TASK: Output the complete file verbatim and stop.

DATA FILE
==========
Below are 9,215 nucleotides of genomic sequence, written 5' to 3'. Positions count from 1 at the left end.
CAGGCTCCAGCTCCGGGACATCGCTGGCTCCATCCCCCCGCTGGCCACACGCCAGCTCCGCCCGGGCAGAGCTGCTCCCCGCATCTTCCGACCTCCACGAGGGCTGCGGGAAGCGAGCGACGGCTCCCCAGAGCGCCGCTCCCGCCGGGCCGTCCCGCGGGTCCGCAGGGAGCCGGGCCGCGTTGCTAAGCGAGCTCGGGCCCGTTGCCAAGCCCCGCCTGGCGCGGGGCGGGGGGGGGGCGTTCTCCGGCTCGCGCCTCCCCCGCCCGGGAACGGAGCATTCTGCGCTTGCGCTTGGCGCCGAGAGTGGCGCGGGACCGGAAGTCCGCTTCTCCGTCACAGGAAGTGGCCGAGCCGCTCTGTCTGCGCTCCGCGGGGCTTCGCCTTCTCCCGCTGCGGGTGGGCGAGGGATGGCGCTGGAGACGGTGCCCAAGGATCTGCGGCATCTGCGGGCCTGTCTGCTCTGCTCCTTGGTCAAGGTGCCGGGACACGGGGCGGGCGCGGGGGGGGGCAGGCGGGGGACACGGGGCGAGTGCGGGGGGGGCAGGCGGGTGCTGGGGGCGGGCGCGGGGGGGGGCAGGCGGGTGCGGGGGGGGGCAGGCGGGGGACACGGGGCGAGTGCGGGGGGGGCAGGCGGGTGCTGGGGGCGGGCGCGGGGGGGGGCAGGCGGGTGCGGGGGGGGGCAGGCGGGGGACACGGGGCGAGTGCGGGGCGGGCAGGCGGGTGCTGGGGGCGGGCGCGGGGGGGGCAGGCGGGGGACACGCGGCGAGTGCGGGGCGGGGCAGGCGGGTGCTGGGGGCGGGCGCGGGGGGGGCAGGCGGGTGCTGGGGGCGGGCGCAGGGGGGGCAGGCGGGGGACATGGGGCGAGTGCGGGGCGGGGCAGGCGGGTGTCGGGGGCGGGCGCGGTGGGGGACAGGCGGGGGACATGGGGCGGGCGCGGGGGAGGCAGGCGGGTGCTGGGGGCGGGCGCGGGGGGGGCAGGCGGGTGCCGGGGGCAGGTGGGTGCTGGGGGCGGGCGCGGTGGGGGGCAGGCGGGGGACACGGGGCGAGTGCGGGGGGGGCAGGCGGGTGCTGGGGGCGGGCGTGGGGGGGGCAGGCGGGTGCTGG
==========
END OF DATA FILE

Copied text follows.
Below are 9,215 nucleotides of genomic sequence, written 5' to 3'. Positions count from 1 at the left end.
CAGGCTCCAGCTCCGGGACATCGCTGGCTCCATCCCCCCGCTGGCCACACGCCAGCTCCGCCCGGGCAGAGCTGCTCCCCGCATCTTCCGACCTCCACGAGGGCTGCGGGAAGCGAGCGACGGCTCCCCAGAGCGCCGCTCCCGCCGGGCCGTCCCGCGGGTCCGCAGGGAGCCGGGCCGCGTTGCTAAGCGAGCTCGGGCCCGTTGCCAAGCCCCGCCTGGCGCGGGGCGGGGGGGGGGCGTTCTCCGGCTCGCGCCTCCCCCGCCCGGGAACGGAGCATTCTGCGCTTGCGCTTGGCGCCGAGAGTGGCGCGGGACCGGAAGTCCGCTTCTCCGTCACAGGAAGTGGCCGAGCCGCTCTGTCTGCGCTCCGCGGGGCTTCGCCTTCTCCCGCTGCGGGTGGGCGAGGGATGGCGCTGGAGACGGTGCCCAAGGATCTGCGGCATCTGCGGGCCTGTCTGCTCTGCTCCTTGGTCAAGGTGCCGGGACACGGGGCGGGCGCGGGGGGGGGCAGGCGGGGGACACGGGGCGAGTGCGGGGGGGGCAGGCGGGTGCTGGGGGCGGGCGCGGGGGGGGGCAGGCGGGTGCGGGGGGGGGCAGGCGGGGGACACGGGGCGAGTGCGGGGGGGGCAGGCGGGTGCTGGGGGCGGGCGCGGGGGGGGGCAGGCGGGTGCGGGGGGGGGCAGGCGGGGGACACGGGGCGAGTGCGGGGCGGGCAGGCGGGTGCTGGGGGCGGGCGCGGGGGGGGCAGGCGGGGGACACGCGGCGAGTGCGGGGCGGGGCAGGCGGGTGCTGGGGGCGGGCGCGGGGGGGGCAGGCGGGTGCTGGGGGCGGGCGCAGGGGGGGCAGGCGGGGGACATGGGGCGAGTGCGGGGCGGGGCAGGCGGGTGTCGGGGGCGGGCGCGGTGGGGGACAGGCGGGGGACATGGGGCGGGCGCGGGGGAGGCAGGCGGGTGCTGGGGGCGGGCGCGGGGGGGGCAGGCGGGTGCCGGGGGCAGGTGGGTGCTGGGGGCGGGCGCGGTGGGGGGCAGGCGGGGGACACGGGGCGAGTGCGGGGGGGGCAGGCGGGTGCTGGGGGCGGGCGTGGGGGGGGCAGGCGGGTGCTGG